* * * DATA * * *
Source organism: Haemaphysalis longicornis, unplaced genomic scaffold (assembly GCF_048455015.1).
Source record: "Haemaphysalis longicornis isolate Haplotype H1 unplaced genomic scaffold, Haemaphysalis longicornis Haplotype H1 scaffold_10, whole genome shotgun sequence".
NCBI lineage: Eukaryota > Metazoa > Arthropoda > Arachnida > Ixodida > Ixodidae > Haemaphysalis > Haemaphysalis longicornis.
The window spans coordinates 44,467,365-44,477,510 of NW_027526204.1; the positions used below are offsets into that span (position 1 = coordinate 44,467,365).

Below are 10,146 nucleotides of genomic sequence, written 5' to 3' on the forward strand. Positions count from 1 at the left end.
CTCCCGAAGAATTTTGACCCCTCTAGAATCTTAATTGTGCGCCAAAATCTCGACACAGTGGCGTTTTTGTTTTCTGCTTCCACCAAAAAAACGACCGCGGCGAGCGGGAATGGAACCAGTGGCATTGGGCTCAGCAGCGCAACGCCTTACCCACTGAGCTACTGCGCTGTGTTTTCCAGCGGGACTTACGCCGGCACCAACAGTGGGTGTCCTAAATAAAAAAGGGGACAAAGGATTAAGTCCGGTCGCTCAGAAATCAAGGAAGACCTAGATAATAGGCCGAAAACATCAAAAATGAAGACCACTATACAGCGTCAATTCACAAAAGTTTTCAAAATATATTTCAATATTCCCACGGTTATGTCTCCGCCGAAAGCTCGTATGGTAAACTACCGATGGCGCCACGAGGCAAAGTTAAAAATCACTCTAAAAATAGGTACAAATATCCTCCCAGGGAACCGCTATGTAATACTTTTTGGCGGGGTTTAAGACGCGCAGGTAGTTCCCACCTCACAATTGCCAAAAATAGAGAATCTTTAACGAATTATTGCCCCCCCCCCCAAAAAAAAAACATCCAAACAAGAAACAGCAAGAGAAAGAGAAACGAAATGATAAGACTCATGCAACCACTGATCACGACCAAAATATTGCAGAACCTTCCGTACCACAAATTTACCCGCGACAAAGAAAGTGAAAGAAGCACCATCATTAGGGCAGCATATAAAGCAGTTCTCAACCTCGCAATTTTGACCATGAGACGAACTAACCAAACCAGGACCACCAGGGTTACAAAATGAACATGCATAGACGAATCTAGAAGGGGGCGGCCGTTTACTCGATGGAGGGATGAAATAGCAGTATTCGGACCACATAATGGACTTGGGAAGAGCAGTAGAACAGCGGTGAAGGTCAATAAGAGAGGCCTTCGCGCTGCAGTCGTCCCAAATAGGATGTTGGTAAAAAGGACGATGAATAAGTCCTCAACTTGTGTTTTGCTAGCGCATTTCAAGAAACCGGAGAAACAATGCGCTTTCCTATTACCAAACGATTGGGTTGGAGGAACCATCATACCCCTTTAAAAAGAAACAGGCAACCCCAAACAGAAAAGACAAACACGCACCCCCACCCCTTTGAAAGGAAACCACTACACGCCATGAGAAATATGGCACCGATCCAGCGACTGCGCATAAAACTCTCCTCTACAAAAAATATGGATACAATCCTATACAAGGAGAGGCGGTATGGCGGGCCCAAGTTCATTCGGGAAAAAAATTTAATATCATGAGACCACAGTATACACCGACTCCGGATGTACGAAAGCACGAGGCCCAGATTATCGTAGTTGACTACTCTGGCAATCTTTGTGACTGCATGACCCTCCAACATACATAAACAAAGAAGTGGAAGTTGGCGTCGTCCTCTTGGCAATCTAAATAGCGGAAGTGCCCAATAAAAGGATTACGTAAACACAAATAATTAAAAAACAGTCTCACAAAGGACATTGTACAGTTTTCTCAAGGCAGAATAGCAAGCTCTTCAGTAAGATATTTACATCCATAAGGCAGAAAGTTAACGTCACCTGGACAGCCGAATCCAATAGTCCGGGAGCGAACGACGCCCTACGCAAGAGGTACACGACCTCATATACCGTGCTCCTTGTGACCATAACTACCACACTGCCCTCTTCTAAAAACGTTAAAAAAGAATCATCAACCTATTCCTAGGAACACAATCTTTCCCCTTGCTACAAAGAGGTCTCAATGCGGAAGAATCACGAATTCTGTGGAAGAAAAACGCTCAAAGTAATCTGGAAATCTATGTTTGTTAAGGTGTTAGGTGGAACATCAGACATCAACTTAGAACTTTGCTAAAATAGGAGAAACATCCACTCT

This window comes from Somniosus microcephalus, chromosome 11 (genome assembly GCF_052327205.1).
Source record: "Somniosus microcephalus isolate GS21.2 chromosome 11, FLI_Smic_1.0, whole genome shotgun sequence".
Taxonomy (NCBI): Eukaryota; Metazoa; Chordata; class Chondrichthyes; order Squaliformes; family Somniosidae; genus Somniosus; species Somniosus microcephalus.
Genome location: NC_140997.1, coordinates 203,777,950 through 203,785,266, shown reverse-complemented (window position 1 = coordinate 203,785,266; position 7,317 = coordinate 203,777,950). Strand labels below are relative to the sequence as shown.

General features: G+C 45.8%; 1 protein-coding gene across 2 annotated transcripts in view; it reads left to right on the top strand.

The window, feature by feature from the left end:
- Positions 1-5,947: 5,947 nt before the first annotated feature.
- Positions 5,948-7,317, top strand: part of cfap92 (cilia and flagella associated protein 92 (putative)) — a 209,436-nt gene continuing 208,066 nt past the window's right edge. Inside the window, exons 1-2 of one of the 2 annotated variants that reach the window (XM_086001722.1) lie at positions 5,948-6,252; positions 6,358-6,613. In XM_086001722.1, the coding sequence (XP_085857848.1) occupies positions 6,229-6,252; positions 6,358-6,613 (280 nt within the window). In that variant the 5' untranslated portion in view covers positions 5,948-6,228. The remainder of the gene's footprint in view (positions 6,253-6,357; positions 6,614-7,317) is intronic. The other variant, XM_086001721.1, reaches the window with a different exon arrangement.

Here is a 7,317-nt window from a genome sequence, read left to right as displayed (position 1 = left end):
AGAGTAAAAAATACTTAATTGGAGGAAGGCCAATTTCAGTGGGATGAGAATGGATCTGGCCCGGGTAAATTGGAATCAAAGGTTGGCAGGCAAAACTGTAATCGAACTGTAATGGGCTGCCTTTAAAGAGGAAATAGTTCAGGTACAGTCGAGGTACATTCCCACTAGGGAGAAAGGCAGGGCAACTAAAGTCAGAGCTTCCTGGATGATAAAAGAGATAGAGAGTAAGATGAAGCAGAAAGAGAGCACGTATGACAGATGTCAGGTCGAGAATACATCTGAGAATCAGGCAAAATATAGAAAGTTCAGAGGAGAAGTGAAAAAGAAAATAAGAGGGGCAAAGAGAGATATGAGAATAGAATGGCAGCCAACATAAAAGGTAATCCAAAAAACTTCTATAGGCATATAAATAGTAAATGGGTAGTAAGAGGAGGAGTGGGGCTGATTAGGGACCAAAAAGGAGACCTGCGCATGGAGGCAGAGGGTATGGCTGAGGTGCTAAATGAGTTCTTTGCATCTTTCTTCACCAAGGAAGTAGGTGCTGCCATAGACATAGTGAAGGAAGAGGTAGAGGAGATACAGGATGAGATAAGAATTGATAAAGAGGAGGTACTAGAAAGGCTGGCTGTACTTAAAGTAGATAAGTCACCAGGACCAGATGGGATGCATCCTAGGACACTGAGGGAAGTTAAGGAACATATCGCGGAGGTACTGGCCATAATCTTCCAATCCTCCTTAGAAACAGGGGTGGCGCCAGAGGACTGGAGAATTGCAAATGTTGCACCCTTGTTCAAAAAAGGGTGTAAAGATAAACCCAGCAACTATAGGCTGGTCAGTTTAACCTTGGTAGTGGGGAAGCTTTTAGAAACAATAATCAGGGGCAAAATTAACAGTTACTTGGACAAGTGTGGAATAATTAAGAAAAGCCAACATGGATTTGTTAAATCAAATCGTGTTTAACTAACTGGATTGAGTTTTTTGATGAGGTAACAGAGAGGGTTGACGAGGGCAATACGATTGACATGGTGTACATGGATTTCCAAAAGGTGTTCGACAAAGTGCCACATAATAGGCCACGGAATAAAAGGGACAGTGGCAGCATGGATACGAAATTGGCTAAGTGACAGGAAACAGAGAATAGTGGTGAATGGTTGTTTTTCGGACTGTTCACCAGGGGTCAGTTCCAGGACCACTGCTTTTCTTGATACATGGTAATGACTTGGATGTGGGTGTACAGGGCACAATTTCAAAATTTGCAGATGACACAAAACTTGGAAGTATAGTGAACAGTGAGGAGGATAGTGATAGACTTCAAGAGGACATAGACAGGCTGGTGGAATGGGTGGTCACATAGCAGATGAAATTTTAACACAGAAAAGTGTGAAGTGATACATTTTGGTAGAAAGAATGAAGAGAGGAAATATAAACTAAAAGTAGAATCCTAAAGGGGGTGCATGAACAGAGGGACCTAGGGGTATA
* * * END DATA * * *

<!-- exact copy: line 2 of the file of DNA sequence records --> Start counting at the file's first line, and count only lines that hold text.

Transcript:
Source record: "Haemaphysalis longicornis isolate Haplotype H1 unplaced genomic scaffold, Haemaphysalis longicornis Haplotype H1 scaffold_10, whole genome shotgun sequence".